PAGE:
Sotheby’s goes private
Billionaire businessman and art collector Patrick Drahi moved to take Sotheby’s into private ownership after 31 years as a public company via his company BidFair USA. The successful $3.7bn deal completed in September was hailed as a chance to “take the constraints off”.
One source told ATG at the time: “If you are the owner of a blue-chip artwork this could well be a great time to sell. Depending on what strategy Drahi follows, we may see a huge increase in competitiveness between Christie’s and Sotheby’s.”
By October he had appointed a new chief executive, Charles F Stewart, who took over from Tad Smith.
The deal’s completion meant that the two largest auction houses in the world are both owned by French billionaires – Christie’s was bought by François Pinault’s holding company Artemis in 1998.
Key fair developments
This was a key time for developments among major fairs. Several joined forces to run their separate events across just four days. They were the Firsts: London’s Rare Book Fair (ABA’s annual event rebranded), The London Map Fair, PBFA London Antiquarian Book Fair and Bloomsbury Summer Book Fair, organised by Etc Fairs.
With just weeks to go before the busy summer season, a new art fair was announced at the Saatchi Gallery. Fair for Saatchi (FFS) was the brainchild of Robert Sandelson. He acquired the British Art Fair last year and would go on to buy Draw Art Fair in September – all take place at the Chelsea institution. FFS joined Masterpiece, Art & Antiques Fair Olympia and London Art Week at the end of June. BADA opened a ‘pop-up shop’ on Pimlico Road to coincide.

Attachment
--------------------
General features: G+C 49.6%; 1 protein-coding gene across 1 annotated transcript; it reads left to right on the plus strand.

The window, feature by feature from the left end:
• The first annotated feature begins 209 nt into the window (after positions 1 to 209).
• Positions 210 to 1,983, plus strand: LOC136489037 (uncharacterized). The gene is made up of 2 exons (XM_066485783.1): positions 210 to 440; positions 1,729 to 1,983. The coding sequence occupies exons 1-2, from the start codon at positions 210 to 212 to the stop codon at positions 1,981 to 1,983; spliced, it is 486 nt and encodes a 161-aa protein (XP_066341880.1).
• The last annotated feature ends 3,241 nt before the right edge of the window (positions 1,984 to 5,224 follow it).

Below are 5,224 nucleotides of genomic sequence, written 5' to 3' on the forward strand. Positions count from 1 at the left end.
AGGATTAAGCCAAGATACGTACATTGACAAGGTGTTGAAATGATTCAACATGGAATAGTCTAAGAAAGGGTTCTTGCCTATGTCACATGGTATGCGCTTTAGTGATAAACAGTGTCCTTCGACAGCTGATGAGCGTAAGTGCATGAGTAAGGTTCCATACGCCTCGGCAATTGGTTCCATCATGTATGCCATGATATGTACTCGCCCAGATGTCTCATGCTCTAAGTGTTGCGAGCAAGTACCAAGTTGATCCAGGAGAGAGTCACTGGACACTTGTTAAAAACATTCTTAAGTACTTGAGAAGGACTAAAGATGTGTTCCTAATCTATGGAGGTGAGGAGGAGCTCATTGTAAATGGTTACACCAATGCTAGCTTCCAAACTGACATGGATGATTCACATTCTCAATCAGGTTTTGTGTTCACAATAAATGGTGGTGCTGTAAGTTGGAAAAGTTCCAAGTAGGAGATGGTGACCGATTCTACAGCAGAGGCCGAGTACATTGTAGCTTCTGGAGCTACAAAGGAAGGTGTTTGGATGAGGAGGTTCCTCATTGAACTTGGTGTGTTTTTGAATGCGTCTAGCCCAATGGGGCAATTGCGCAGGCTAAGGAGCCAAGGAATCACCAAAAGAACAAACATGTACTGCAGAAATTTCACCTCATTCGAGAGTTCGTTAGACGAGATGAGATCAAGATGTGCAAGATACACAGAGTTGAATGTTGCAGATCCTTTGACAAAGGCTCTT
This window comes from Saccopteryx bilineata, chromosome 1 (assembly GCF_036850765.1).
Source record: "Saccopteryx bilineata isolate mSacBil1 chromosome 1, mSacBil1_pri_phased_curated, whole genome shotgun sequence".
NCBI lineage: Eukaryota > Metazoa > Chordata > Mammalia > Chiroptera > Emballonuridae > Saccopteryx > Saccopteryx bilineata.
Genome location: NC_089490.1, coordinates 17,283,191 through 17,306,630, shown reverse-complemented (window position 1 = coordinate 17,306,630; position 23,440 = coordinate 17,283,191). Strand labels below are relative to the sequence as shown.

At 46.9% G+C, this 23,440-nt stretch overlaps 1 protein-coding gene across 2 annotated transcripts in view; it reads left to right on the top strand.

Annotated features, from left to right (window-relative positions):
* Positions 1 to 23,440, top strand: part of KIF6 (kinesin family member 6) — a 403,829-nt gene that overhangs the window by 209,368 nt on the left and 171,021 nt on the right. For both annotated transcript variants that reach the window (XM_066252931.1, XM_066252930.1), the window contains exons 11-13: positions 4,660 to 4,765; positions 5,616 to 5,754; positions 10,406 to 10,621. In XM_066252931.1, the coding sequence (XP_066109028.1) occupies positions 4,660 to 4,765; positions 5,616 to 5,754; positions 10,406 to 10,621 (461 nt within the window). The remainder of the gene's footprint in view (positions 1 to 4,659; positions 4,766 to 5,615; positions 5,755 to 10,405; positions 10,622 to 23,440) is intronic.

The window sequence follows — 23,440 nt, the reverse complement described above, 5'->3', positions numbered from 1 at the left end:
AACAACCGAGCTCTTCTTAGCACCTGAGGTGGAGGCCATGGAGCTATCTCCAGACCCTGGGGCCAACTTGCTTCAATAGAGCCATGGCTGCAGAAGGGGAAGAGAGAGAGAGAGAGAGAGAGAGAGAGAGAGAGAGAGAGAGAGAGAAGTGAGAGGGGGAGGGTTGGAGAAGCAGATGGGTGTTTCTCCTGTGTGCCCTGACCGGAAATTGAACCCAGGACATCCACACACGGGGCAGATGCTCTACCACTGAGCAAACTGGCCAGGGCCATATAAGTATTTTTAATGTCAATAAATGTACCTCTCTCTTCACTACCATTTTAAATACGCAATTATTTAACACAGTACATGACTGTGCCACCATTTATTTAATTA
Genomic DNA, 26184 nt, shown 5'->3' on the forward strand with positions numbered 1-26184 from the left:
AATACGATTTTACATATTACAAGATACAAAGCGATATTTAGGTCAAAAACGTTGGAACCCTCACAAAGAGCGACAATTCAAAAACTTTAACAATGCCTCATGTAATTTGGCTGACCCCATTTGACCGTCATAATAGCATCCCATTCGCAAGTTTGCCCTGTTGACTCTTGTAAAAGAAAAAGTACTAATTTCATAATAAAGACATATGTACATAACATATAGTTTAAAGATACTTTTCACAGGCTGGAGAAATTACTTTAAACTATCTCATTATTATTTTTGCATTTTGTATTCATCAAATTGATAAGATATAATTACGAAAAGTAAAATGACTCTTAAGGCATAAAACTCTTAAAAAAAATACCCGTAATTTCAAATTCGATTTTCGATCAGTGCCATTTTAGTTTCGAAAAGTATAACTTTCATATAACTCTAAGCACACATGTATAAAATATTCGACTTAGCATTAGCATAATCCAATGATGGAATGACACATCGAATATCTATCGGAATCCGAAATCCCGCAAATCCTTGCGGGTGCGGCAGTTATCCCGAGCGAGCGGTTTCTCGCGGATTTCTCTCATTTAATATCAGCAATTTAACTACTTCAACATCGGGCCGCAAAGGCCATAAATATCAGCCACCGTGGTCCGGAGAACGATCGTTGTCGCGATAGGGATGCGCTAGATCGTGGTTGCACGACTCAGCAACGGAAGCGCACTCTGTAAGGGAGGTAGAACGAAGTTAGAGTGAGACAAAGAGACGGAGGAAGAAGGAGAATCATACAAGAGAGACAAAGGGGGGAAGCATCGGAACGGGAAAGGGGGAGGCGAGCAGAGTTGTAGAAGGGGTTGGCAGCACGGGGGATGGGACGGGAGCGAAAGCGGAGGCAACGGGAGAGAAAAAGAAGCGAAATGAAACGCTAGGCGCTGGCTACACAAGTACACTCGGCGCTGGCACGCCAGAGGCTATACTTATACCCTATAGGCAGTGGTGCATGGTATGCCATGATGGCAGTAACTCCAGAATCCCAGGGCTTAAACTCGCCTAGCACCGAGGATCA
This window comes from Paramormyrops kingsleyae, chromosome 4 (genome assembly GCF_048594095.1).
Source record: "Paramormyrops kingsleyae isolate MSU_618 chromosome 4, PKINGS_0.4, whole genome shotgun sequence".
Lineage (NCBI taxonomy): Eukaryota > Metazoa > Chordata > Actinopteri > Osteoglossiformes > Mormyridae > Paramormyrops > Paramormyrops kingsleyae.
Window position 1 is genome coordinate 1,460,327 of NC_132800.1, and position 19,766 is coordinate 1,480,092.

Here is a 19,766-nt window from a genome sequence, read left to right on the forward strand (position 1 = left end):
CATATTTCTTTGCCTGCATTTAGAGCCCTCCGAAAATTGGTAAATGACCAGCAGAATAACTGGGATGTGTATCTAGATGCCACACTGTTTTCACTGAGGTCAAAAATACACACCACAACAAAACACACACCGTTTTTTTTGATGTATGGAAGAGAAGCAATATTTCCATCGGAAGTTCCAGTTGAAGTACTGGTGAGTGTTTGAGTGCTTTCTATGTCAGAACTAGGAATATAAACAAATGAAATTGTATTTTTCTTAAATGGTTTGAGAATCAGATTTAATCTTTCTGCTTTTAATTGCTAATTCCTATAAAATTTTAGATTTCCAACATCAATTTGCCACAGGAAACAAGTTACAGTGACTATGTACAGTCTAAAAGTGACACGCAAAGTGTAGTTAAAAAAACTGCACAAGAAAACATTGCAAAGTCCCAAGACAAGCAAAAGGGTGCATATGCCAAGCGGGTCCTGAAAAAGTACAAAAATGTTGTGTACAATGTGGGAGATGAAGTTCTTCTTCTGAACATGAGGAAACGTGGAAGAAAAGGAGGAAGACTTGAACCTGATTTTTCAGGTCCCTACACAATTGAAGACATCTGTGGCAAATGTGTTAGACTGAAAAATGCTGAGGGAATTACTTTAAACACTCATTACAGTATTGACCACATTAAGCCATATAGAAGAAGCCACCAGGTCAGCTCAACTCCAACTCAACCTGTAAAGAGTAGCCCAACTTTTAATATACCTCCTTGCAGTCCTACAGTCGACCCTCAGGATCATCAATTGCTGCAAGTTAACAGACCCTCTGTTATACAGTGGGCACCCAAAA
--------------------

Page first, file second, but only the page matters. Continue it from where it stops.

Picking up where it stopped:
In the regions, IACF added the Peterborough Festival of Antiques to its extensive portfolio, acquiring the biannual event from Bob Evans Fairs.
Caravaggio in the attic
The ‘Toulouse Caravaggio’ was discovered in a French attic by auctioneer Marc Labarbe in 2014. The depiction of Judith and Holofernes was given an estimate of €100m-150m (but no reserve), exhibited during a world tour and was the subject of a 170-page illustrated catalogue.
At the last minute, the art world lost the chance to see its performance on the open market. The painting was sold in a private sale two days before it was due to go under the hammer on June 25.
Spectators at an auction in Zürich were left flabbergasted when a Quattrocento panel painting with a SFr5000-7000 estimate catalogued as ‘in the style of Sandro Botticelli (c.1445-1510)’ was knocked down at SFr6.4m (£5.16m) after an intense 10-minute bidding battle.
The portrait of a young man, offered for sale at Schuler on June 28, had been in a Swiss private collection since 1924. A spokesman for the auction house told ATG: “Nobody could believe their eyes or ears at what was happening in the room.”
Multiple international bidders – several in the room and 13 on the phone – were prepared to overlook extensive overpaint and what had been a highly critical conservation report.
The final bid was placed by an international dealer and a round of applause greeted the fall of the gavel. With premium added, Schuler’s buyer paid a total of more than SFr7.5m.
Auction house closes
Wright Marshall of Cheshire and Derbyshire went into administration on June 26, the beginning of the end for the north-west firm.